The Jervis McEntee Diaries - February 24, 1885

Diary Entry:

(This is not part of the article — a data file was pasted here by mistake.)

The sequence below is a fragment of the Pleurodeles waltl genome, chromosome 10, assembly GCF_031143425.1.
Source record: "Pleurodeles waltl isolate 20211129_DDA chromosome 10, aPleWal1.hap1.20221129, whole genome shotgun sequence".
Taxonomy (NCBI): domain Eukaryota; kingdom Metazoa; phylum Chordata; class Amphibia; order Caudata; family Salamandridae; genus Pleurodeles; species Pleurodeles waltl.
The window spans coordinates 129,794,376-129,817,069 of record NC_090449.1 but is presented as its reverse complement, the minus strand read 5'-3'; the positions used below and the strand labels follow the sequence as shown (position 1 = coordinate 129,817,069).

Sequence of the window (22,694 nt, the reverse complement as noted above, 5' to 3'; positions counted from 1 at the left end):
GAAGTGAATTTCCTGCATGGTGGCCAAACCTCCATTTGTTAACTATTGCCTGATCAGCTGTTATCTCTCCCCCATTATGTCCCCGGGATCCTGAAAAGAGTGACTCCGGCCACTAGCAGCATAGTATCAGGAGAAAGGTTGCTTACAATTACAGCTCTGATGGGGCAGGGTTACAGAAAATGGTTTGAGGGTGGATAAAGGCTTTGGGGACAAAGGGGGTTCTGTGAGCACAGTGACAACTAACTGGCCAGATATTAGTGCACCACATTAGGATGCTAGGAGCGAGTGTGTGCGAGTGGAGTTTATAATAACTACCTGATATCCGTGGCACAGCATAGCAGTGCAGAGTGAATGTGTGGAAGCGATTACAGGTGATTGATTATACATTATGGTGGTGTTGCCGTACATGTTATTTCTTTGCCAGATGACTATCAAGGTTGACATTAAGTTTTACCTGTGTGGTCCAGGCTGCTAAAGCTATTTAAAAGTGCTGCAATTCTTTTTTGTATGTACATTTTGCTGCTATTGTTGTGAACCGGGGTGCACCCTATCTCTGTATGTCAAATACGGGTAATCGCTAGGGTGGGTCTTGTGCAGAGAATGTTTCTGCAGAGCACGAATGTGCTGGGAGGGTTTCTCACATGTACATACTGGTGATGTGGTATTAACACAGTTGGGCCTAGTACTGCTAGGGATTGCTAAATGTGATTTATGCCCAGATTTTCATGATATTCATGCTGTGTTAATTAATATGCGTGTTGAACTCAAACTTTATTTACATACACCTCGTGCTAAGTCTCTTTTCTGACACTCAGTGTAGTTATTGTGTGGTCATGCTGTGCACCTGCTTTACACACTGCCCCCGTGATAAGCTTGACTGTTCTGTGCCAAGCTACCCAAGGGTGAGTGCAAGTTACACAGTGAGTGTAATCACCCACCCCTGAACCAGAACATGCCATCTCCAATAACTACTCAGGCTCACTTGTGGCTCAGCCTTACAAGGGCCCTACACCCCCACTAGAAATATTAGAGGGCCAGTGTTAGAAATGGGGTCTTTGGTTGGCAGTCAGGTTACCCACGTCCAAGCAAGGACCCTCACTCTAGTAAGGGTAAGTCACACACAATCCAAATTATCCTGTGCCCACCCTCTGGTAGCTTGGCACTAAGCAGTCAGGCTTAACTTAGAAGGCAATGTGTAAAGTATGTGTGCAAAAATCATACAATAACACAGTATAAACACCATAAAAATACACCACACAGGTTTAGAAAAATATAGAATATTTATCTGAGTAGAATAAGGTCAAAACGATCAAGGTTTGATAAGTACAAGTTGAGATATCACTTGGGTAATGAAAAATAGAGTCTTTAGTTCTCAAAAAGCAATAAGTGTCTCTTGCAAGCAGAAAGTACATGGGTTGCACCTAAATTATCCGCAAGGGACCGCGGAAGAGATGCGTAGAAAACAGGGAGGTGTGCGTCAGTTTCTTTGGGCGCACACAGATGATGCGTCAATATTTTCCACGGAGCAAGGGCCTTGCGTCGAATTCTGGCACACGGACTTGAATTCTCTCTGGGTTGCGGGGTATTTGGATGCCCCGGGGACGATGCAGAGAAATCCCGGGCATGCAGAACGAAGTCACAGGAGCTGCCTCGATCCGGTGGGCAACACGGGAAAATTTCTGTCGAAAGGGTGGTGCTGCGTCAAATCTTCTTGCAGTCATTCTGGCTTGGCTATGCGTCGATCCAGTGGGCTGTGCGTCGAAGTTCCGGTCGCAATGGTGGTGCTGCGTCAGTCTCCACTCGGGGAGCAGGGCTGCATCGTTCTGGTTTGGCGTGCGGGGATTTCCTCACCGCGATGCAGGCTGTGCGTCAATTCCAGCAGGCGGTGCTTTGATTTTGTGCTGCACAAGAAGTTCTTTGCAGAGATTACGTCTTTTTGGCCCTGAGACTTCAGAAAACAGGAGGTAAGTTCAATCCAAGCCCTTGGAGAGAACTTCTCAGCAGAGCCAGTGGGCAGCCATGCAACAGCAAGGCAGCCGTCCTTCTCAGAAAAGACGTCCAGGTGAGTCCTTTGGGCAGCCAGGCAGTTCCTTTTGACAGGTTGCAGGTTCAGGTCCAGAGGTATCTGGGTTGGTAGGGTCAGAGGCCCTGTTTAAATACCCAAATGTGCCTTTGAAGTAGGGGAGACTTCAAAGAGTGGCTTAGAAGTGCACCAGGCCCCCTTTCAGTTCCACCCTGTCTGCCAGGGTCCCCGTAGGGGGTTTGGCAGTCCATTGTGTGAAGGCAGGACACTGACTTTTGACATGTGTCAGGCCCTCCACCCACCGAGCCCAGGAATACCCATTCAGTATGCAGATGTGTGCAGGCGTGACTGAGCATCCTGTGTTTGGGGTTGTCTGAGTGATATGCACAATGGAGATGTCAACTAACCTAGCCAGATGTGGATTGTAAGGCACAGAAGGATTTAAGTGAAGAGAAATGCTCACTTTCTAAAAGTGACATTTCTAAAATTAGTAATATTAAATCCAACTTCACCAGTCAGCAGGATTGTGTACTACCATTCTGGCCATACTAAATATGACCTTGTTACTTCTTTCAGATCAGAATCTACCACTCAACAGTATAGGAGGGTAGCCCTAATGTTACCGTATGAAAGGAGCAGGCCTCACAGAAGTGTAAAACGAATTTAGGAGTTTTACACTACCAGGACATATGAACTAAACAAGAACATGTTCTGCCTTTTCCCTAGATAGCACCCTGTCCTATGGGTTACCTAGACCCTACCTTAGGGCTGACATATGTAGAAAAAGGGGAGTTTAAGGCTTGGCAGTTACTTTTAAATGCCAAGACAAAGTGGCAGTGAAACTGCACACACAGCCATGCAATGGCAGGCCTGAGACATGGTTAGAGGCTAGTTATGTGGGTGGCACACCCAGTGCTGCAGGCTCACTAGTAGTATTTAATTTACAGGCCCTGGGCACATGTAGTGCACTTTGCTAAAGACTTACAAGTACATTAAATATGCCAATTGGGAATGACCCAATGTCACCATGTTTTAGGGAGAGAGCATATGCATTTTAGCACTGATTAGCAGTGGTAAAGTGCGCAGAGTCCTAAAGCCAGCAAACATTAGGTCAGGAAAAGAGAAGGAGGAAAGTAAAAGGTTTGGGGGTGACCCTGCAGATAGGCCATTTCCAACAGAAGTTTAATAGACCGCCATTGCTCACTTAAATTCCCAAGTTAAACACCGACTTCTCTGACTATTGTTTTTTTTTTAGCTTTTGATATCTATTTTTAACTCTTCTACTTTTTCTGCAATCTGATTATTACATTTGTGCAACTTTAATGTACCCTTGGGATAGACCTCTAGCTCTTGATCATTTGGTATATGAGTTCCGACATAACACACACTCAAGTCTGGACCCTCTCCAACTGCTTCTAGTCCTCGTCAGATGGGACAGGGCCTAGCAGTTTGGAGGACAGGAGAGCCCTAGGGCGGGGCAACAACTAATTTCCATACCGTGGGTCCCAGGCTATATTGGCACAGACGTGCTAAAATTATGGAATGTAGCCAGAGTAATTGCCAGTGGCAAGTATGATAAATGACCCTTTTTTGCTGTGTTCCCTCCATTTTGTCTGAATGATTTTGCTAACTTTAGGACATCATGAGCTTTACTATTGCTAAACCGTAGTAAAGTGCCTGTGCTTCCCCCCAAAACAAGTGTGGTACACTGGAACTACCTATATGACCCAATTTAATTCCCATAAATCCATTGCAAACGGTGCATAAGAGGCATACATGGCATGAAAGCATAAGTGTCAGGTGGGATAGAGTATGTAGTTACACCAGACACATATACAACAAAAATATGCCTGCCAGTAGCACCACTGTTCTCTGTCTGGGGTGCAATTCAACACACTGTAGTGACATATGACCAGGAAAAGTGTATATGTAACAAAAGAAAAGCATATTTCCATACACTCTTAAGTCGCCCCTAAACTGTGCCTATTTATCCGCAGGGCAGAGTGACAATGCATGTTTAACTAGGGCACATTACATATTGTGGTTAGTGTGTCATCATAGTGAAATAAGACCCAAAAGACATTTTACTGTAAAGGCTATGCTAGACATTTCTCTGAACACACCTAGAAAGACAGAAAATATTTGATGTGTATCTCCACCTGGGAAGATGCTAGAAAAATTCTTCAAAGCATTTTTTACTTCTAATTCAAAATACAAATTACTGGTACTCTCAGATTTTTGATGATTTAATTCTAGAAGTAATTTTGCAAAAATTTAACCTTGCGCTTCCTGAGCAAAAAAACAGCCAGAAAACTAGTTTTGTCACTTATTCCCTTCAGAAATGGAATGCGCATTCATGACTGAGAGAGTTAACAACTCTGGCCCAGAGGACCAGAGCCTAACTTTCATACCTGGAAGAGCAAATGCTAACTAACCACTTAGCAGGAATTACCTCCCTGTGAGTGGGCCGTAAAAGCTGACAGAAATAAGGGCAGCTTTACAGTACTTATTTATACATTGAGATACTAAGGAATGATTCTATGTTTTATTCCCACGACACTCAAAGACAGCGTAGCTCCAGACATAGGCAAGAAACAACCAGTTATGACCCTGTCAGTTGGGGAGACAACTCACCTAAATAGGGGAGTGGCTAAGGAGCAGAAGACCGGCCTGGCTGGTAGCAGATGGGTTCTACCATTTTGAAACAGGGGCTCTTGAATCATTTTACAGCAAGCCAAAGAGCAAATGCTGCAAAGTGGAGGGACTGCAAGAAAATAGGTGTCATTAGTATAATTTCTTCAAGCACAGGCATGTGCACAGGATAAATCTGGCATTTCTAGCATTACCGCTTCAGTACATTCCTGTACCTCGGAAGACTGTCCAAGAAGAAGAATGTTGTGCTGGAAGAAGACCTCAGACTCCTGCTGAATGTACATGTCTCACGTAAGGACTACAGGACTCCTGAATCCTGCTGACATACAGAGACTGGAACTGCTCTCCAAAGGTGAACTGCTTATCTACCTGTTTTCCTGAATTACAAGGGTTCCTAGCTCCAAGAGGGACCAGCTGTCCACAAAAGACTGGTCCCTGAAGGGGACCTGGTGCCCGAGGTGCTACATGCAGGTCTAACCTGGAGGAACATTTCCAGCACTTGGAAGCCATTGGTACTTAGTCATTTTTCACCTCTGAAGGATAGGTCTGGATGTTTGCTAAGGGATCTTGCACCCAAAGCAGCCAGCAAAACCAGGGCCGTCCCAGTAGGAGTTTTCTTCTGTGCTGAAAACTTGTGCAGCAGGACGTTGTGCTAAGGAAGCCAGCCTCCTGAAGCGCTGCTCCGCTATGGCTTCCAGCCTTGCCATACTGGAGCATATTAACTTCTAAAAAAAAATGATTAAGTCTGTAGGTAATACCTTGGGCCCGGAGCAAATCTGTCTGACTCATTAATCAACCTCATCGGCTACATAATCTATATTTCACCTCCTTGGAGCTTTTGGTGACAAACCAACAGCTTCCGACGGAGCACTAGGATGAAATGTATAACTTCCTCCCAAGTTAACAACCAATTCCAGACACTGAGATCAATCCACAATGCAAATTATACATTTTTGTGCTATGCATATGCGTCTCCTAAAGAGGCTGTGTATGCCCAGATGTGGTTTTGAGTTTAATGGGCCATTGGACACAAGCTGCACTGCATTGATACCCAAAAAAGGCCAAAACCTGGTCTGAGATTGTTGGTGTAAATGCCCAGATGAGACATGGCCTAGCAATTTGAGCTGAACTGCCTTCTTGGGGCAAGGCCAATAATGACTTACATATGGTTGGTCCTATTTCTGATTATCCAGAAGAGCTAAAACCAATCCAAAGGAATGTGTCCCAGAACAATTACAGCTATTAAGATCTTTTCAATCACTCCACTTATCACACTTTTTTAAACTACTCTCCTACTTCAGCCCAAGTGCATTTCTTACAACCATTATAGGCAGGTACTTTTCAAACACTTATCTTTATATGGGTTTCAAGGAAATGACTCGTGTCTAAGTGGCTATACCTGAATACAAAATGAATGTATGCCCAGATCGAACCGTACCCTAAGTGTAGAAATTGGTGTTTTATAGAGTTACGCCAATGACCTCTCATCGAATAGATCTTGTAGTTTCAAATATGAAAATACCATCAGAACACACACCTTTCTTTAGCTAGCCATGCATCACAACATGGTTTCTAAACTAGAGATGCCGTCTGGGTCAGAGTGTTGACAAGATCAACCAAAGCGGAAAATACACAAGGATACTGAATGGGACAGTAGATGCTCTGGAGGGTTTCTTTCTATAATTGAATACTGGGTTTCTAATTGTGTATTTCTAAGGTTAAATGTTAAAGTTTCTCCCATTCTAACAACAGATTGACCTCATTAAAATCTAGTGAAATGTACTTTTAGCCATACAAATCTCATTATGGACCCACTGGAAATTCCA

Tuesday, Feb 24, 1885 Sara and I went home Saturday by the 4 oclock train. Mary and Calvert were up there. My father did not seem much improved and is quite despondent again. We were shocked to hear that Mrs. Lester[?] had died and been buried since we left last Monday. She left an infant which survives her. Sunday morning was very cold, the mercury down to zero. Sara found a letter from Charlie and Mary one from Laura, which has caused us all great trouble. We cannot doubt they were dictated by Joe. I am getting out of all patience with him for making so much trouble. He has no right to so worry us and his children. For them we all have the greatest charity, but he is constantly putting himself farther and farther beyond the hope of any interest in him on our part. Calvert and I took a walk through Ludlums Woods and back by the Roatina road. In the afternoon we drove out taking Mary Calvert and the three little boys, Charlie, Girard and Dwight going by the Saugerties road and returning by the Flat-bush road. Fred Norton and Annie went up with us Saturday and are staying at Johns. John is sick in bed. Calvert and I called there Sunday returning from our walk. Monday I went down town and had my hair cut and saw the ruins of the Sampron Opera House covered with ice. When I came back I stopped to see how John was and also called to inquire about Mr. Willis who is ill. Then I moved the dining room Franklin out and Tom and I burned the chimney out. I dreaded this. The flue was very foul and burned like a furnace, but we watched it carefully and got through it successfully, although each year it gets to be more and more of a dread to me. I also got a new faucet for the cider barrel and spent a good part of the day drawing off the cider as the barrel leaked. I shall not bother with cider another year. I mean to cut off all the worries I can. My father I think improves a little but he is very feeble and helpless and besides is much depressed. Calvert and I came away in the 7.15 train but it was behind time and did not leave until nearly 8. We went to the Century about 11 and had a Welchrarebit, most imprudently. We left Poor Sade with a headache and I feel sad to come away. This morning I have a headache which I richly deserve. I wanted to work today but it is impossible. I always suffer from any such imprudence. I found a letter here from Mr. Steese declining my offer to let him have my picture for $200 paying me $100 now and the balance a year from now and in a round-a-bout way offering me $130 for the picture. Heaven knows I want $130 badly enough but my professional pride revolts at this humiliation and I decline it. The weather has been steadily cold ever since a week ago last night and is still very cold. I found here a box from Charlie containing 304 yards of birch bark braid all of it seemingly very nice except one lot of 80 yards which was not quite up to the standard apparently. I have sent it to Mr. Dunlap. Have sat in my chair most of the day feeling very miserable. I did paint a while on my picture but I might better have let it alone. After dinner I felt better. Mary came down from Rondout. In the evening went up to Julia Dillons to her "Faust" reading with commentary by Mr. Snyder. He seems to find a great deal in it which never occurred to me.

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